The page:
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Getting the skinny on personal trainers

Only six of about
300 certifications
are accredited.
Monday, January 1, 2007 | 12:00 a.m. CST; updated 2:14 p.m. CDT, Tuesday, July 22, 2008

America’s waistline is growing. Almost a quarter of the population is obese, according to a 2005 report by the Trust for America’s Health. But health club membership is also increasing.

More than 41 million Americans had health club memberships in 2006. That’s up from 17.3 million in 1987, according to IHRSA, the International Health, Racquet and Sportsclub Association.

The number of health clubs has grown, too, almost tripling since 1987.

To keep up with those climbing numbers, the personal training industry has boomed as well.

According to the U.S. Department of Labor, personal trainers and similar positions are expected to increase much faster than the average job growth through 2014.

The personal training industry, however, lacks a universal standard.

About 300 different certifications are available. Some certifications are available after just three hours. But only six personal training certifications are accredited by the National Commission for Certifying Agencies, the NCCA, the accrediting body of National Organization for Competency Assurance, the NOCA.

But for people seeking a personal trainer in 2007, the acronyms at the end of many trainers’ titles, like ACE for the American Council on Exercise, can be confusing.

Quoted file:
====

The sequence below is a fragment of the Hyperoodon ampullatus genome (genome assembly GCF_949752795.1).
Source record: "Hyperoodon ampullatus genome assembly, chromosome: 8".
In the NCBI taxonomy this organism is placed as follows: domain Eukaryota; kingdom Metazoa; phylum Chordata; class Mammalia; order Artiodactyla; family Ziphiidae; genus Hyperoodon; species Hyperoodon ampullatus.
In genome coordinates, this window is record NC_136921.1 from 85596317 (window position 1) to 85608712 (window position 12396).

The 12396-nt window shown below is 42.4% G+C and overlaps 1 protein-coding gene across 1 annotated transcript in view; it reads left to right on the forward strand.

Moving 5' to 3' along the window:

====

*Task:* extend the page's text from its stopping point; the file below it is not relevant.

“While I completely understand that,” said Todd Galati, certification and exam development manager for ACE Fitness, the largest provider of personal training certifications, “there is a lot of information that the consumer has to sift through.”

Galati believes that an accreditation process will help bring clarity to the industry. “I think the water will become a little less muddy,” he said.

The lack of clarity regarding accreditation and the numerous certificates available are why Galati and Columbia area trainers recommend that prospective clients do their homework before they jump into the fitness and weight-loss game.

“Choosing a personal trainer without proper credentials and insurance is like going to a doctor without licensing and insurance,” Galati said.

“Ask them what their qualifications are, then ask them if their certification is NCCA accredited, or go to their credential’s Web site and see if they are accredited,” he said.

Stacy McKinney, fitness supervisor at Wilson’s Total Fitness at 2902 Forum, said that a trainer’s success rate with other clients is very important.

“They should be able to tell you right away who they’ve had success with,” McKinney said. Wilson’s requires trainers to have a certification from one of the accredited organizations.

At the MU Student Recreation Complex, all personal trainers are required to take an in-house certification class designed to prepare them for the ACE personal training exam. They must pass that exam within the first six months of employment.

At Gold’s Gym, personal trainers are required to be certified by the National Academy of Sports Medicine. “NASM is a step up from ACE. ACE is really basic while NASM focuses more on functional movements,” said Preston Dickerson, personal trainer at the Gold’s Gym at 10 Nifong Blvd.

Sitting down with prospective personal trainers is also highly recommended before committing to one. “You don’t know until you talk with the trainer how they’re going to be,” Dickerson said.

Galati agrees.

“When you’re talking to the PT for the first time, it’s similar to an interview,” Galati said. “Make sure it’s someone you can work with.”


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